The new shop stood idle for a year after arrival till finances allowed to do the electrical work.
Now every good woodworker knows that no matter the size of the shop the electrical work is one of the major components for any shop. Being the woodworker that I am, I was not going to have an under powered wood shop. Some might say I’m overpowered for the size of building that my dream shop is. I do know that extension cords will become an endangered item in the shop with the exception for the retractable cord that will be mounted on the ceiling over the work bench.
One of the first places I began with the electrical journey was the ceiling. Now the first thing I thought about was lighting. Which type of lighting to choose? Having a low ceiling means that the fixtures will have to be recessed to avoid accidental damage. Which also meant that these fixtures would have to be safe to be in contact with insulation and fit into the budget. What I chose for fixtures was eighteen 6” 150 watt recessed light fixtures. I got 23 watt CFL’s which equals out to a 100 watt incandescent bulb. I wired the fixtures in three sets of six to switches. I also installed two rows of 120 volt outlets seven outlets in a row 4’ apart, for a grand total of fourteen outlets in the ceiling. Now you may wonder why I would put so many outlets in the ceiling. It allows me to have power for ceiling hung electrical accessories such as air filter and any needed task lighting. That should cover any if not all electrical needs that I may have above me.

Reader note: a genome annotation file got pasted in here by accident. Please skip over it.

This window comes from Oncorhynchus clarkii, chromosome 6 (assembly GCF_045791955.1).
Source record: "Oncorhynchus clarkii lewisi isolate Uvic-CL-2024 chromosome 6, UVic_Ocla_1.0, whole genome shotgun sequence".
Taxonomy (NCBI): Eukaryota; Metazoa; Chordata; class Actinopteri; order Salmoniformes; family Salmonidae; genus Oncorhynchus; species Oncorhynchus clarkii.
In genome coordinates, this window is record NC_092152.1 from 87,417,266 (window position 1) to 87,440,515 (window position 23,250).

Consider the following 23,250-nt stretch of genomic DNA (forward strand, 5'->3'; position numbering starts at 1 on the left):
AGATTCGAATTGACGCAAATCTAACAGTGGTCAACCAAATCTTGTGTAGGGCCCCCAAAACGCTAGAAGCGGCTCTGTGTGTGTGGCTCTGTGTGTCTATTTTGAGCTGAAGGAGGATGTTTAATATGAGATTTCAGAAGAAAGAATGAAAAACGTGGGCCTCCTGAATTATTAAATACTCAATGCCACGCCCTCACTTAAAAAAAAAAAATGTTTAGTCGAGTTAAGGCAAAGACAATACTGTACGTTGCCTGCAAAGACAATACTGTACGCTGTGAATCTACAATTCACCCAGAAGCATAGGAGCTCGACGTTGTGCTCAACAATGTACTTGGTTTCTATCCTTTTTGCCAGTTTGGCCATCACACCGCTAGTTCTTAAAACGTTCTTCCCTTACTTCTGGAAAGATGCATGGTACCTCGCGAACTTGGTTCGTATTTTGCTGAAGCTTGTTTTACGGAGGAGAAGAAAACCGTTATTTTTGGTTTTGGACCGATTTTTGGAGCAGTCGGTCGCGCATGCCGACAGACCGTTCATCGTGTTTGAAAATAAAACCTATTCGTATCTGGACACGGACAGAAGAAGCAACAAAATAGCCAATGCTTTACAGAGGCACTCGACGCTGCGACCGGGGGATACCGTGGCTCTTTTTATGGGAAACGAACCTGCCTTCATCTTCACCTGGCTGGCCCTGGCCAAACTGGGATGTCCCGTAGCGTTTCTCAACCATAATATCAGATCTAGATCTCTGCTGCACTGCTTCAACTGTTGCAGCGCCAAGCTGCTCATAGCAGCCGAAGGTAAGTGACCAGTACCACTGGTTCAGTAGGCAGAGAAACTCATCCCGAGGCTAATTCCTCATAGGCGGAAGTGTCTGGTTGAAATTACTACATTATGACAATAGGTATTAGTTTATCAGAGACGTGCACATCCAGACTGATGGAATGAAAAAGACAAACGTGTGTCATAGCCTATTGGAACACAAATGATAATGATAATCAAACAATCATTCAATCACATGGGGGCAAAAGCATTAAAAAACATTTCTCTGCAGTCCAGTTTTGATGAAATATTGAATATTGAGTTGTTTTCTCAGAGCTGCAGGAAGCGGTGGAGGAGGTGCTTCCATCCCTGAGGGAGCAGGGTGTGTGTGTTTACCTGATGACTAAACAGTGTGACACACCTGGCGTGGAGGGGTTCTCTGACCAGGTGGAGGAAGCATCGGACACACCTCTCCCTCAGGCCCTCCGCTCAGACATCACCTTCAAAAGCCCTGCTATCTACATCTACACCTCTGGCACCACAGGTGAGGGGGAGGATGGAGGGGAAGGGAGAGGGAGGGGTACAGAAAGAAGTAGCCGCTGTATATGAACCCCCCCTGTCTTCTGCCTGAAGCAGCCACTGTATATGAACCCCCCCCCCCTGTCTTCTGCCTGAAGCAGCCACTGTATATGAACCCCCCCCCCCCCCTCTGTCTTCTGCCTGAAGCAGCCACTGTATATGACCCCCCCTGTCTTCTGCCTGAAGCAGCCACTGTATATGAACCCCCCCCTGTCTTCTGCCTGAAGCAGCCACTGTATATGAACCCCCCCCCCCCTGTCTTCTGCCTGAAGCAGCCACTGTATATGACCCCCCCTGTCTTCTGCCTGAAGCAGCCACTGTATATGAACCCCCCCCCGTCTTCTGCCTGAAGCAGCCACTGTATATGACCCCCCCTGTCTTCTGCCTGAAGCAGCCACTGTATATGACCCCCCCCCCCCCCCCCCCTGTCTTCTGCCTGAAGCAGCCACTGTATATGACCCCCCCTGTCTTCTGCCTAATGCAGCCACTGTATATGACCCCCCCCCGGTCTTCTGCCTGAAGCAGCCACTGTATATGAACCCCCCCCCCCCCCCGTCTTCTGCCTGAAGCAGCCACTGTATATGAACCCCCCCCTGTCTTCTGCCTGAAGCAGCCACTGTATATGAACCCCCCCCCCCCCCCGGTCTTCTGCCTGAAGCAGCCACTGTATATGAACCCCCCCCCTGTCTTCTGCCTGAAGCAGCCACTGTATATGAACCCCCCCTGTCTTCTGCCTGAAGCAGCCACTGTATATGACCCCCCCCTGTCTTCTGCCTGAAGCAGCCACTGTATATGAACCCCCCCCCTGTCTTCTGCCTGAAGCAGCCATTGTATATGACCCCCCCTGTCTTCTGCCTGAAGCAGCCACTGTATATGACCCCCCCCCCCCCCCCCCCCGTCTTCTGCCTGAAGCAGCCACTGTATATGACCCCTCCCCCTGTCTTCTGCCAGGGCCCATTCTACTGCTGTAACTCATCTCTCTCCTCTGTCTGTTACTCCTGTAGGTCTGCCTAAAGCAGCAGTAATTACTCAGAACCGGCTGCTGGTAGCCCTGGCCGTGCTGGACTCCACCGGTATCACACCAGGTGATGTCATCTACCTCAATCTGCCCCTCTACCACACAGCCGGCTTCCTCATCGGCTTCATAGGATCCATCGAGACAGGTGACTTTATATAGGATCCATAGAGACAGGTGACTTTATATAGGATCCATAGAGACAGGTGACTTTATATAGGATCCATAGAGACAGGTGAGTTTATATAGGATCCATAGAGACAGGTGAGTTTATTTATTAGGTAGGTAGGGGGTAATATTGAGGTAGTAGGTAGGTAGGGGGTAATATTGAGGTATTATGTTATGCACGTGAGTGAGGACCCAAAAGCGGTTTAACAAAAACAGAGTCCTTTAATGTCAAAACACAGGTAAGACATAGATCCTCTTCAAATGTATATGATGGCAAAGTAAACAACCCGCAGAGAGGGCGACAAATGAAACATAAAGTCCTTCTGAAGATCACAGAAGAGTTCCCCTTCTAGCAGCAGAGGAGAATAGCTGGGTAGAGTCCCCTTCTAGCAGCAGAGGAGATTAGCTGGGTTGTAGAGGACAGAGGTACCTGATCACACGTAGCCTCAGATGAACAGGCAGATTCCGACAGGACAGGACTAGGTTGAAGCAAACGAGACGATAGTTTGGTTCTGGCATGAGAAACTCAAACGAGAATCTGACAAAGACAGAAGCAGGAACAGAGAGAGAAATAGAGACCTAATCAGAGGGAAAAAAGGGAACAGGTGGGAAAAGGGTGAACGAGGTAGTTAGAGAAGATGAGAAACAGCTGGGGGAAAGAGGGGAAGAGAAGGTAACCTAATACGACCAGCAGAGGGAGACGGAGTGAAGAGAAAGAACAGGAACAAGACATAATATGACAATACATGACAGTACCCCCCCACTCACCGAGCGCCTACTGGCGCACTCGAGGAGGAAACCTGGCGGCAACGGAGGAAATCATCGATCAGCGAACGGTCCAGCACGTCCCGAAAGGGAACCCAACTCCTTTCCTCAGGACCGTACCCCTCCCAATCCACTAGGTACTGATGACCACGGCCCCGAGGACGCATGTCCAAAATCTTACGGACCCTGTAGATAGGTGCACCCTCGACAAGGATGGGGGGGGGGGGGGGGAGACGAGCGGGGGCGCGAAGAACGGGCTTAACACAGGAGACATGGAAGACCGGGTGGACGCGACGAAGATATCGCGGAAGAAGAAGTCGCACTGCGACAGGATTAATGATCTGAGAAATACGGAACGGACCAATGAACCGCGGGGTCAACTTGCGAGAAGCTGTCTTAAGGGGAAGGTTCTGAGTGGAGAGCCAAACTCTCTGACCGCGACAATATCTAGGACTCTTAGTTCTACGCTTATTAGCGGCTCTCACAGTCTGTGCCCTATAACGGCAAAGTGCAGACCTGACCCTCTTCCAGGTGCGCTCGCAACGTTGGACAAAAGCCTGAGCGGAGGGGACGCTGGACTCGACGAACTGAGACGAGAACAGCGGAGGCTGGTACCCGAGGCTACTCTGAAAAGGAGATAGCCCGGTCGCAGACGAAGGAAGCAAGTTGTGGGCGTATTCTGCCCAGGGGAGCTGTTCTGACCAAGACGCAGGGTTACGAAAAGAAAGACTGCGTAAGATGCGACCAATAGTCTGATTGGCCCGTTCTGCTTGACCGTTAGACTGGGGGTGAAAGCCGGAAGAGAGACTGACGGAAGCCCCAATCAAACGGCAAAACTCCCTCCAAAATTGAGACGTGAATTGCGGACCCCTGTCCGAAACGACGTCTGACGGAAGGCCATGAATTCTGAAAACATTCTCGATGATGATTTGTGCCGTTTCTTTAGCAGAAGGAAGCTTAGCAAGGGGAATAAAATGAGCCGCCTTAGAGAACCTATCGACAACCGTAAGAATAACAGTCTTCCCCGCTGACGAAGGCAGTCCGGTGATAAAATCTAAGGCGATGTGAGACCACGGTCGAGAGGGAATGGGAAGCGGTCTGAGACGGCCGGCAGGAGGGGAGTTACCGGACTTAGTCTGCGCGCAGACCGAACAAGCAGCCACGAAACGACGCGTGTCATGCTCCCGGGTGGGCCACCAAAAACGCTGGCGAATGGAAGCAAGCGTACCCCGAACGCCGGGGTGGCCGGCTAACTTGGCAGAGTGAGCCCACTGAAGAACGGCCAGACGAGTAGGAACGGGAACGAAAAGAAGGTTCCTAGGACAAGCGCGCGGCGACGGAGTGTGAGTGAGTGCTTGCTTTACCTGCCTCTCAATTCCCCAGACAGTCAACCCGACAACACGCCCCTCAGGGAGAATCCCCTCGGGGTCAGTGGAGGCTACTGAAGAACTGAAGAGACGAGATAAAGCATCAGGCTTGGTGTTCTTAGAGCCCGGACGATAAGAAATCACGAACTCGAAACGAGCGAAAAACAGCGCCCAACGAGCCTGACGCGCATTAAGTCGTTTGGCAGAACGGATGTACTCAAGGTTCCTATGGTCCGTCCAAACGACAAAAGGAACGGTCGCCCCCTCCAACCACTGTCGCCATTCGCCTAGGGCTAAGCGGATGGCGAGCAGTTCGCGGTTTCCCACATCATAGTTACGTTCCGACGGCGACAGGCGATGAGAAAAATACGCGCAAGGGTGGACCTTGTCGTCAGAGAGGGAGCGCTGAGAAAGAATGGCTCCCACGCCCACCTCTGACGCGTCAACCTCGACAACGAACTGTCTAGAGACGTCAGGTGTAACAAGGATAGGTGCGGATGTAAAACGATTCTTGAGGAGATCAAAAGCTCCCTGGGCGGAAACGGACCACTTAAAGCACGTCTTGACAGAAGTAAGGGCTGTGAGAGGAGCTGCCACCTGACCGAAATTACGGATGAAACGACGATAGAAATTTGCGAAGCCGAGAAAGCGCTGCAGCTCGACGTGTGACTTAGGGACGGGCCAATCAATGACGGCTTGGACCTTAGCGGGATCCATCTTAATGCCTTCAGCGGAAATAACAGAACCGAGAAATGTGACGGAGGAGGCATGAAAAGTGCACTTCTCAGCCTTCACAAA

Now that the ceiling needs have been covered its time to move to the walls, and the needs there. No dream shop should be without 240 volt power, and mine is no exception. I put in six 240 volt circuits five for tool needs and one for the air compressor that will be in a shed about 25’ from the south end of the shop. These were placed on the east and south walls. Four on the east wall and two on the south wall. They are placed 4’ off the floor 8’ apart. With one 240 outlet box on the south wall and the lead going down towards the floor to connect to the outside connection box for the underground line to the smaller shed for the air compressor.
Next is the 120 volt outlets, here I installed double outlet boxes 4’ apart and 4’ off the floor. On the north and south walls are two boxes for a total of eight outlets on each wall. On the east wall I installed eight boxes for a total of sixteen outlets. On the south wall I also placed a 120 volt outlet for the A/C unit to be on its own circuit. On the west wall are six boxes for a total of twelve outlets. I also installed two outside security lights and two outdoor 120 volt outlets for my outdoor use. There are four switches by the door three for the inside lights and one for the outside lights. My 100 amp sub panel box is also on the east wall which has twenty four circuits and twenty four spaces.
The power coming from the house to the shop was buried underground in conduit it took about 50’ of wire for this. I ran 750’ of 12 gauge wire for the 120 and 150’ of 10 gauge for the 240. I got to power up last night. The CFLs light up the shop perfectly.
-- I don't make mistakes, I have great learning lessons, Greg